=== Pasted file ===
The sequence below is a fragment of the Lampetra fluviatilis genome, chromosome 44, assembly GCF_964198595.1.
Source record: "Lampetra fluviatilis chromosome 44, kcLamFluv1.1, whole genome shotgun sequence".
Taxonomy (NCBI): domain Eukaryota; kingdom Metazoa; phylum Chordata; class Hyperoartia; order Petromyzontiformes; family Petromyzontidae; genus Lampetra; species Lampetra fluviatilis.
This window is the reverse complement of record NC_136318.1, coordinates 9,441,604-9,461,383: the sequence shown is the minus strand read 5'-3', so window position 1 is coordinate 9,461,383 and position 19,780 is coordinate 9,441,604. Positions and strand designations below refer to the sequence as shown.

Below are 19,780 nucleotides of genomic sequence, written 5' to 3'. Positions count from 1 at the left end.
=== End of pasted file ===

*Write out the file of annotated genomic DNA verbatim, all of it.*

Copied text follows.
The sequence below is a fragment of the Lampetra fluviatilis genome, chromosome 44, assembly GCF_964198595.1.
Source record: "Lampetra fluviatilis chromosome 44, kcLamFluv1.1, whole genome shotgun sequence".
Taxonomy (NCBI): domain Eukaryota; kingdom Metazoa; phylum Chordata; class Hyperoartia; order Petromyzontiformes; family Petromyzontidae; genus Lampetra; species Lampetra fluviatilis.
This window is the reverse complement of record NC_136318.1, coordinates 9,441,604-9,461,383: the sequence shown is the minus strand read 5'-3', so window position 1 is coordinate 9,461,383 and position 19,780 is coordinate 9,441,604. Positions and strand designations below refer to the sequence as shown.

Below are 19,780 nucleotides of genomic sequence, written 5' to 3'. Positions count from 1 at the left end.